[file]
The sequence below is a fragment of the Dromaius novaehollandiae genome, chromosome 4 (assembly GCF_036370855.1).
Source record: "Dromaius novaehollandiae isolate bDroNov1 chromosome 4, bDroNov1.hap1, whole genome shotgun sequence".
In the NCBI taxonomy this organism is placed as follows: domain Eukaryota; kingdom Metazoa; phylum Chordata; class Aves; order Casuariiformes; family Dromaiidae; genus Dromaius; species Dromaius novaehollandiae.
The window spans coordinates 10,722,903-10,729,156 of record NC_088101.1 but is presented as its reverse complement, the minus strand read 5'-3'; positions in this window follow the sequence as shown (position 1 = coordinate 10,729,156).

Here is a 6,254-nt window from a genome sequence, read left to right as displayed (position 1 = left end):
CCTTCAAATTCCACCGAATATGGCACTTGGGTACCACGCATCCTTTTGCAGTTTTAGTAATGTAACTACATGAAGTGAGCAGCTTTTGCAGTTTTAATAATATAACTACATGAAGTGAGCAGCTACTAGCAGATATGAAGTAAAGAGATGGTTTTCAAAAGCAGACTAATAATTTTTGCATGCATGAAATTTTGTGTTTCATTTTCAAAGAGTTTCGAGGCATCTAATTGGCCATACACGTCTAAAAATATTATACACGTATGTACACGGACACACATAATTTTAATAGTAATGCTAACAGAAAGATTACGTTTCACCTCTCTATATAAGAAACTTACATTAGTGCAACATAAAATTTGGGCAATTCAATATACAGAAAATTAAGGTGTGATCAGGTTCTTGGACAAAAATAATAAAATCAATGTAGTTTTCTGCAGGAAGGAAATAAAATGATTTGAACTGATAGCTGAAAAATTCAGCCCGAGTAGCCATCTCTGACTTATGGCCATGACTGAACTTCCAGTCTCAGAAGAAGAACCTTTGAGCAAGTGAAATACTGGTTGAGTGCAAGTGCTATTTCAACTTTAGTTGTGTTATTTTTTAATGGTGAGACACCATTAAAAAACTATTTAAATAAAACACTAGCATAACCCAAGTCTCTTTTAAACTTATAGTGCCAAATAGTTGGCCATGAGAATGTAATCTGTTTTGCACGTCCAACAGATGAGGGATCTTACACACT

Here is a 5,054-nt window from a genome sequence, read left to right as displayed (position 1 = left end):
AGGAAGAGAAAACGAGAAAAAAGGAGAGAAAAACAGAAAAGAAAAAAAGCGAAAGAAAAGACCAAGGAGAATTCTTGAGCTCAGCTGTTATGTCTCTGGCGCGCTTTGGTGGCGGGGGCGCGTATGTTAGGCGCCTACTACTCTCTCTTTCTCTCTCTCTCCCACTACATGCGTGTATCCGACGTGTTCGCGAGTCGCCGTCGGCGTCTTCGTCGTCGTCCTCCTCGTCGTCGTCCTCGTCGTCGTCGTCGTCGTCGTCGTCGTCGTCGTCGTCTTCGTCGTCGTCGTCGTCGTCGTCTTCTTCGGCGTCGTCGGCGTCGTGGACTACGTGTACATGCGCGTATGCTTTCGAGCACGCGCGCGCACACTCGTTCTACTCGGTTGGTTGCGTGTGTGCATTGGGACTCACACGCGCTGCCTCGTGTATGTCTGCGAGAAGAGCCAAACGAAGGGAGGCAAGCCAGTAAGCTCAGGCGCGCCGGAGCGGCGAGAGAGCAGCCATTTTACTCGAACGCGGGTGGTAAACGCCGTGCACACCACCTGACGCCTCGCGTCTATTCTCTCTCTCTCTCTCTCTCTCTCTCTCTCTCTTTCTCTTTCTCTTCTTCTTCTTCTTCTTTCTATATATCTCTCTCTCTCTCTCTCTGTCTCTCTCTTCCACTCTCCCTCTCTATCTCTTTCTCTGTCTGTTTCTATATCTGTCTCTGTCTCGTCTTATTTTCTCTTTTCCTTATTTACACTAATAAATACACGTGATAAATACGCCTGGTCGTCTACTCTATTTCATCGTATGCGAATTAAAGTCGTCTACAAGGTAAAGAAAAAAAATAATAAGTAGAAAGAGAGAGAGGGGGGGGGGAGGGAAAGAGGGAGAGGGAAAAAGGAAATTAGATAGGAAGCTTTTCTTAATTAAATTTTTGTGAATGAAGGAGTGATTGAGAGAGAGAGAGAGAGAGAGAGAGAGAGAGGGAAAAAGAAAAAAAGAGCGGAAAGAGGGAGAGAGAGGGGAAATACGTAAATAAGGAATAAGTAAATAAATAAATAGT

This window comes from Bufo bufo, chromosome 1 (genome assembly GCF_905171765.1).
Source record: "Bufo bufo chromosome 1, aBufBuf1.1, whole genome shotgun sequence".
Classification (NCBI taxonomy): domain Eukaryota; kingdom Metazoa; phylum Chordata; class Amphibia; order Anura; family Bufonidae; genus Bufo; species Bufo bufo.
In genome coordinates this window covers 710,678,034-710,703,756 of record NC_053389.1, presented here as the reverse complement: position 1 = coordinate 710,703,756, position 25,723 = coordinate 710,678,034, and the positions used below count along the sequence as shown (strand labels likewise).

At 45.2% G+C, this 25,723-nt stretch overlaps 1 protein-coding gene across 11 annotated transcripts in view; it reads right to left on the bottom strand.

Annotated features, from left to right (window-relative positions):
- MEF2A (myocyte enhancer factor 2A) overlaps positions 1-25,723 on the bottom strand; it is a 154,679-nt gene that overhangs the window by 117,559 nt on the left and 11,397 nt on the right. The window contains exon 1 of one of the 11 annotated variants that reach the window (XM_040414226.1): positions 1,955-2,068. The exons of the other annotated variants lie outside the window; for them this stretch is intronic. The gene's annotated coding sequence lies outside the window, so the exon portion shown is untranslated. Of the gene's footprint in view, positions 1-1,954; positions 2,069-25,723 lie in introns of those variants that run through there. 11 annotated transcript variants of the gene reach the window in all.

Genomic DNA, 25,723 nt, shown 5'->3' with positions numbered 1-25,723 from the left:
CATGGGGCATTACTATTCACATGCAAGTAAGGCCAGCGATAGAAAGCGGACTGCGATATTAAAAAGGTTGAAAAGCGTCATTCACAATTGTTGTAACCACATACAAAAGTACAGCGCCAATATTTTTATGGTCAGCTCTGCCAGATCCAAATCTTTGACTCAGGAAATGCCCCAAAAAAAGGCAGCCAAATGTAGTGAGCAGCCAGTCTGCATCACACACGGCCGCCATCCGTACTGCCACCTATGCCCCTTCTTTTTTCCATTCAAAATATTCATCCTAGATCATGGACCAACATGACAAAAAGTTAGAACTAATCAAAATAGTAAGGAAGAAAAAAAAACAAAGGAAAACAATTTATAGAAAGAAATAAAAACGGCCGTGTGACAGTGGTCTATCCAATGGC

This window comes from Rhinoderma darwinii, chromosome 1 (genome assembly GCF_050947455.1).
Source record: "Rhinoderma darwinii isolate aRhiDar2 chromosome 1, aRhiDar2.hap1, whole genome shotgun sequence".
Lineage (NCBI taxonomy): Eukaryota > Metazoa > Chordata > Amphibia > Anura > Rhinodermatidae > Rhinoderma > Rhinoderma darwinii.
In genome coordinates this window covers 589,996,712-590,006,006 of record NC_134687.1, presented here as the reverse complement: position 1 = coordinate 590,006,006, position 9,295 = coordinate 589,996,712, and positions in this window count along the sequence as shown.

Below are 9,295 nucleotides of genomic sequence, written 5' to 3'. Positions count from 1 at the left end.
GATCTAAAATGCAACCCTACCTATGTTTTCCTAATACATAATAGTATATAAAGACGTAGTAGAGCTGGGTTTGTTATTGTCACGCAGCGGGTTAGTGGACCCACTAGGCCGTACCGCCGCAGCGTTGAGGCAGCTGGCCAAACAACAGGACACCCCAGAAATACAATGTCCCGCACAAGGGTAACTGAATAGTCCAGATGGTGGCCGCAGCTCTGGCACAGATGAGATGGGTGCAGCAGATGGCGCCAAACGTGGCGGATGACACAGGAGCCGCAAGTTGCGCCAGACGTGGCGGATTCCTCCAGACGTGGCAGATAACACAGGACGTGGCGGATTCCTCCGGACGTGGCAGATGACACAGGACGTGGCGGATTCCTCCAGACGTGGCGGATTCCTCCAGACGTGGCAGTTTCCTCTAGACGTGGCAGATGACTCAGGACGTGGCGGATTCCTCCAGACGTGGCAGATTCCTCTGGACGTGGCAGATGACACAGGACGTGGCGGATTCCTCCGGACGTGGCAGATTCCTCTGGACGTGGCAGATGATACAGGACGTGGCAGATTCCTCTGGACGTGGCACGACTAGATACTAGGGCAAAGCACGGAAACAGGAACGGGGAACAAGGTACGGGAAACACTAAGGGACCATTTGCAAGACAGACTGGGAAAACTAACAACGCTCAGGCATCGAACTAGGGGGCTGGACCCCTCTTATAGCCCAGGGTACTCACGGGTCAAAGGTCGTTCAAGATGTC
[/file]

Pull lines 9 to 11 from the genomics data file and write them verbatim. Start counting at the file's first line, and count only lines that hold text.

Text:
This window comes from Bufo bufo, chromosome 1 (genome assembly GCF_905171765.1).
Source record: "Bufo bufo chromosome 1, aBufBuf1.1, whole genome shotgun sequence".
Classification (NCBI taxonomy): domain Eukaryota; kingdom Metazoa; phylum Chordata; class Amphibia; order Anura; family Bufonidae; genus Bufo; species Bufo bufo.